InterMune: Forward-looking Patient Base and What Roche is Buying

What happened:

PSIC selected ITMN as 5th project on Aug 5th when price was at $43; on August 12th, rumor came out ITMN was negotiating buyout. On August 23, Roche buyout at $74 per share announced. We went on evaluation anyway.

Patient Base (Prevalence vs Incidence):

One important factor when evaluating ITMN is IPF patient base. Most analysts see a stable patient base, which grows slowly with population. However, they only consider new incidence rate, which are determined by following factors:

New patients

  • Population growth
  • Better diagnosis
  • Public awareness
  • Incidence rate

Dynamic change of existing patient base

What they miss is the future prevalence of disease resulted from newly available Esbriet therapy. As a deadly disease, IPF currently has a turnover of three years. So the patient base is three times the yearly new incidences.

However, with Esbriet, IPF Patient will live twice as long. So the turnover will be 6-7 years. Kind of like inventory turnover, with this new drug, patient base will grow to 6-7 times yearly new incidences. That’s double amount of patients, with the same new incidence rate.

We assume it will take 10 years for prevalence to reach new stable level. Then we calculate patient base in 2015-2019 as shown in our research.

What Roche is Buying:

We estimated ITMN value in the range of $23 – 40 per share. Roche bought the company for $74 per share. While acquisition usually comes at a premium and big pharmaceuticals such as Roche have no problem offering that, the rational part of Roche perhaps is betting on the following factors:

S&GA R&D synergy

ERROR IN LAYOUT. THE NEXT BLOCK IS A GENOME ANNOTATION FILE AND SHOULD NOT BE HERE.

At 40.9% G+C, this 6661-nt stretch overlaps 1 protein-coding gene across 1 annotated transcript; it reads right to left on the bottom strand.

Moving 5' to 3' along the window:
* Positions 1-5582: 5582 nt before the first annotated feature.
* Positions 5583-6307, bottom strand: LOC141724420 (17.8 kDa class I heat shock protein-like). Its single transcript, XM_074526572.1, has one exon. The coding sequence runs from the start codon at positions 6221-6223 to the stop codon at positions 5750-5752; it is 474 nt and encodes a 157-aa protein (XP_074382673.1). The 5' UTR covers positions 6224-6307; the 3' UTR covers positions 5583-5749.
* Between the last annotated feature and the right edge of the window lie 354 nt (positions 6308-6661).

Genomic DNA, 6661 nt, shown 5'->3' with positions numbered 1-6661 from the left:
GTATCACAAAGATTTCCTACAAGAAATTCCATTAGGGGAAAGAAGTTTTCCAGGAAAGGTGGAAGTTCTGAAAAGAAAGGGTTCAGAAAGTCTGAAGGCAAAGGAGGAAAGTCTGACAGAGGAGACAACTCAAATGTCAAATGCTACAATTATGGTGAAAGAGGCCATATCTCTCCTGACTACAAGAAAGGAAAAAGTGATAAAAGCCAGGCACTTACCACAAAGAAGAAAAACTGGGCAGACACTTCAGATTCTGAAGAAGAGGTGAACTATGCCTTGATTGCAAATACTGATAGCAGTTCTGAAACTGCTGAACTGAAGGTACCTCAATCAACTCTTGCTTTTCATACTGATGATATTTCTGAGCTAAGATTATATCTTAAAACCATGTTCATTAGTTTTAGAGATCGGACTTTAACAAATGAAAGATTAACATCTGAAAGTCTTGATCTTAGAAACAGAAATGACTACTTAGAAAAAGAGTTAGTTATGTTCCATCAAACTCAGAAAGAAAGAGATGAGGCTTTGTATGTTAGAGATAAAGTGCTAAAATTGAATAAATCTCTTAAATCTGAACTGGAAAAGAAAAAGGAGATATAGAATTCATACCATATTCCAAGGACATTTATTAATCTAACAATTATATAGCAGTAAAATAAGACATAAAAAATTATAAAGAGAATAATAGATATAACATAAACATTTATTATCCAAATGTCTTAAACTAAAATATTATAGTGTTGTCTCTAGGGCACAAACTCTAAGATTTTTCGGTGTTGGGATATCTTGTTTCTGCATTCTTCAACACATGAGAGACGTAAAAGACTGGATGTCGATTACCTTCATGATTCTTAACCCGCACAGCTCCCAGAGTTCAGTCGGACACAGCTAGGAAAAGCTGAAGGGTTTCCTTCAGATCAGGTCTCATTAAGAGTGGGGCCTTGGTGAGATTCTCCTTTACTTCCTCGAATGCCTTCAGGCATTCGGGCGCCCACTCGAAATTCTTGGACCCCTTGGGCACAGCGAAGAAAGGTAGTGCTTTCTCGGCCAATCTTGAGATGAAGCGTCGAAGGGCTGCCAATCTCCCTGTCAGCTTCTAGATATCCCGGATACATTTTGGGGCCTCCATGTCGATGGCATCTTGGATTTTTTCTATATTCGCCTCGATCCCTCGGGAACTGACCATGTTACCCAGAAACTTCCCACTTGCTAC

With experienced sales and R&D team, Roche can probably penetrate the market faster, grab higher market share, and improve marketing and R&D efficiency.

Competitors fail to enter

Getting a new drug approved is not easy. It was hard for Esbriet; it won’t be easy for its competitors. Nintedanib from Boehringer Ingelheim and FG-3019 from Fibrogen may get delayed or completely fail to enter market. This will give Esbriet longer monopoly time, higher market share, and better pricing opportunities. All mean $$$.

Patent extensions and new indications

Intermune is applying for new patents to extent its exclusivity beyond 7 years. They are weak patents. With Roche’s resource and experience in the legal front, Esbriet may have a better chance.

ITMN Price: A Tale of Hope and Despair

In the conclusion of our research, we found ITMN is very much similar to our 2nd project candidate CHTP:

  • They are both licensed from Japanese companies.
  • They are both already-generic drug aiming for new patentable indication.
  • They are both the first drug in an orphan disease, aiming for 7 years of market exclusivity.
  • They both have moderate benefit while safety is not an issue.
  • In their first NDA application, they both had favorable Advisory Committee votes, but still CRLed by FDA asking for more clinical trial.
  • They both are eventually acquired by a larger pharma.

Accordingly, their stock prices went a similar path with remarkable volatility.

  • 2010 pre-CRL price $45 (market cap 2.6B), post-CRL $11 -> $8 (<0.5B cap);
  • after EU approval 2010.12 -> $36 -> $52;
  • No-benefit report by IQWIG -> $7.5 in 2012
  • $74 in 2014 (Acquired by Roche)

What we learned from this case:

With $25-40 per share in mind, before the first NDA, its upside may not be that great. But after CRL, when the market cap drop to less than 0.5B, if you still believe this drug will be the first drug to save IPF patients. You should invest in the company with huge upside and little to lose.

And, amazingly such opportunity occurred again in the end of 2012, when a private institution said its benefit was “not quantifiable”. All I can say is, the stock market never lacks opportunities.